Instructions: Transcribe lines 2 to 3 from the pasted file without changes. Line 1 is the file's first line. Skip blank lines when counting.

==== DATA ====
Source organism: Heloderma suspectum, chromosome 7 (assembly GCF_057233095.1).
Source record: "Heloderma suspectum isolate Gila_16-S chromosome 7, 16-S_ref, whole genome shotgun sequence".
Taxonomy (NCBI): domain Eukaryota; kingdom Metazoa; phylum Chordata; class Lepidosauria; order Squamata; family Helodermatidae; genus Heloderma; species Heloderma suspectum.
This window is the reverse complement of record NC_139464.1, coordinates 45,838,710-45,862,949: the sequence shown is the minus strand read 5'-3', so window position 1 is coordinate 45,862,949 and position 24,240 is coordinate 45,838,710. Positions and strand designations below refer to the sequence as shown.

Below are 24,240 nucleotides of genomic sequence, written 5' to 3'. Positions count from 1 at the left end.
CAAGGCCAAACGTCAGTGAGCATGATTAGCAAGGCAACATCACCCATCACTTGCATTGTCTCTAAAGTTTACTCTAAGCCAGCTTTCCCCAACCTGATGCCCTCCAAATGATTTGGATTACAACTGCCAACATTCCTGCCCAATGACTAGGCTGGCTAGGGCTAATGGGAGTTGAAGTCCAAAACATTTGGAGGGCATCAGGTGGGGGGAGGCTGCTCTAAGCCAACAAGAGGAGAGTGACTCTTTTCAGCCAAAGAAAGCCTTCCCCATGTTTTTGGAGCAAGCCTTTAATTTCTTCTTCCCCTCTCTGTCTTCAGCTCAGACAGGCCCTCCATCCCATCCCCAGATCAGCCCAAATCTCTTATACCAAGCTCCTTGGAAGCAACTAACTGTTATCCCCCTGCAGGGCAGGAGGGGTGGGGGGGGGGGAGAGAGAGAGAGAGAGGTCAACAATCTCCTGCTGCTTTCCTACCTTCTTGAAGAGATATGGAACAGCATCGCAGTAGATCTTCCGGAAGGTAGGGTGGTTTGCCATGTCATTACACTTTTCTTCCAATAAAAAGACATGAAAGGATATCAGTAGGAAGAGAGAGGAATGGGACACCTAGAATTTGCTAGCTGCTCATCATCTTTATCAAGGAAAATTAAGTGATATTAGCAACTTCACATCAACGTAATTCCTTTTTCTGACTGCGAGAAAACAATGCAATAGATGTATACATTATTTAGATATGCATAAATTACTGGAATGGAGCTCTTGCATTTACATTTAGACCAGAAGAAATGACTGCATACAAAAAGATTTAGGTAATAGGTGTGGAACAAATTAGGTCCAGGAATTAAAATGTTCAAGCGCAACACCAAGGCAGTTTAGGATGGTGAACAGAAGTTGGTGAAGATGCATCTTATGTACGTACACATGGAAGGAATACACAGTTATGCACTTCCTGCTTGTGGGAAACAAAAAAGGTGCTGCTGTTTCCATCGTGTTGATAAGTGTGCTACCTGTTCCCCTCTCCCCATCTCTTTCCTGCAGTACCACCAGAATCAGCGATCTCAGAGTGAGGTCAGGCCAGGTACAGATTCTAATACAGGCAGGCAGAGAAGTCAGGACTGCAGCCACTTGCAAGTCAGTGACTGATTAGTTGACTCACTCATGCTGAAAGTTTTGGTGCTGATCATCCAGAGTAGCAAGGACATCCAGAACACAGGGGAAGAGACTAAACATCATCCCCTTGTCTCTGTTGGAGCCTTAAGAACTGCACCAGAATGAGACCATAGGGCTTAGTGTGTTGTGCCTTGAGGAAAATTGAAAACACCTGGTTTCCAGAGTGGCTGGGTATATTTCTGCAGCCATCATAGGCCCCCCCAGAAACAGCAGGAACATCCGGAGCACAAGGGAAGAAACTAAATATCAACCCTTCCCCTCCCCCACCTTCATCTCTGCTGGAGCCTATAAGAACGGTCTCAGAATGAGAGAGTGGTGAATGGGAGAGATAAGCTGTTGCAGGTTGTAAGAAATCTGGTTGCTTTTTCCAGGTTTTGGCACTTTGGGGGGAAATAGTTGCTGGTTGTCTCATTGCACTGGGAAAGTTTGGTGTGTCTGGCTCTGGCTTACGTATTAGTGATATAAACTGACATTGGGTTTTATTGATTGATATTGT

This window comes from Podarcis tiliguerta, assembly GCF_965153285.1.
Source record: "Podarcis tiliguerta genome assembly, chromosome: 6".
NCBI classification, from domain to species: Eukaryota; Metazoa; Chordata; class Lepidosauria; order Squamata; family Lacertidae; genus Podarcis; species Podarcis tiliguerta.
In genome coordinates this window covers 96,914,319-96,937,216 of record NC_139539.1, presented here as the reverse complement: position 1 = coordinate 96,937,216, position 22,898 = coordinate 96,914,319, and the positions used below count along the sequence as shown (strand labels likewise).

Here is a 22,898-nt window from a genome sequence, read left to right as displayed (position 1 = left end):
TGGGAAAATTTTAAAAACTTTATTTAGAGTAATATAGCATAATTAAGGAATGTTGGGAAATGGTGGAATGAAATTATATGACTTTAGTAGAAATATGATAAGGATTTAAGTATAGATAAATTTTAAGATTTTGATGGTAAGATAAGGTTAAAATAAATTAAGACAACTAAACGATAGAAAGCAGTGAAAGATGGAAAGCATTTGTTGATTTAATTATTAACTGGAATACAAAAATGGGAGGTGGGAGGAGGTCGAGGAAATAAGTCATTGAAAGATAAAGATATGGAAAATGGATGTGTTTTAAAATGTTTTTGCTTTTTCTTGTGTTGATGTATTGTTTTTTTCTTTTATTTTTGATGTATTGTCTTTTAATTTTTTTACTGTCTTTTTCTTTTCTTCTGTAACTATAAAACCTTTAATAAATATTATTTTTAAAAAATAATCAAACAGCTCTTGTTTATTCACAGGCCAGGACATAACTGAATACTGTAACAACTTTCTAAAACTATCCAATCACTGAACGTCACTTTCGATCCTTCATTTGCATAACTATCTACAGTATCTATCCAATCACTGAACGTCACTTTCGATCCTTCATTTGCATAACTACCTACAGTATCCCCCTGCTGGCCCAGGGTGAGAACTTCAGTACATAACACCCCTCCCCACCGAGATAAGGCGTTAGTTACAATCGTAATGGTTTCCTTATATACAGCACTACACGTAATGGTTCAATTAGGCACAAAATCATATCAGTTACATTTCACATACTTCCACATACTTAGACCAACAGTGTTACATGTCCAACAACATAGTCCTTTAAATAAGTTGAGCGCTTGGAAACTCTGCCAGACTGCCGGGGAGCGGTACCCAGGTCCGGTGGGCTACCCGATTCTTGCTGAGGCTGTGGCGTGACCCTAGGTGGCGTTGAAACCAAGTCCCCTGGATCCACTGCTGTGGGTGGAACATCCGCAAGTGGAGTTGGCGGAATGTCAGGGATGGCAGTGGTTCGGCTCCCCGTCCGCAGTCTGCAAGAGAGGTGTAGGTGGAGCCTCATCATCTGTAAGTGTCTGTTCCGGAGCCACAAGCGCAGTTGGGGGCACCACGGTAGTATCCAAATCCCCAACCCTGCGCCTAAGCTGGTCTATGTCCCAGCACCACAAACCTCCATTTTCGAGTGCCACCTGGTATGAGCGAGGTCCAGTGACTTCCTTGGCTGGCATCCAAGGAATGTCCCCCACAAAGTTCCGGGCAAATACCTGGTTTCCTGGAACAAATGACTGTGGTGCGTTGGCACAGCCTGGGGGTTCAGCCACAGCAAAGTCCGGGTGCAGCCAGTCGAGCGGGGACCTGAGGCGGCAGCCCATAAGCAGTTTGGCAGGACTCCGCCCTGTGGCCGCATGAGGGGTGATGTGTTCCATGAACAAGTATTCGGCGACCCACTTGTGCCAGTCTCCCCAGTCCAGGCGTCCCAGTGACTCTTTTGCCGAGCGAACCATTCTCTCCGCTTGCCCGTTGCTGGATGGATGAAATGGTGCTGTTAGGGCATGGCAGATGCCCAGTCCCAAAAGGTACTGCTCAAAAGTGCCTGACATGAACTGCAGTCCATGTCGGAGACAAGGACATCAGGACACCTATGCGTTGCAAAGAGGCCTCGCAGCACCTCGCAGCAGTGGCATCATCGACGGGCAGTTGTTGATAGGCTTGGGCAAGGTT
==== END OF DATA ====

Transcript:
Source record: "Heloderma suspectum isolate Gila_16-S chromosome 7, 16-S_ref, whole genome shotgun sequence".
Taxonomy (NCBI): domain Eukaryota; kingdom Metazoa; phylum Chordata; class Lepidosauria; order Squamata; family Helodermatidae; genus Heloderma; species Heloderma suspectum.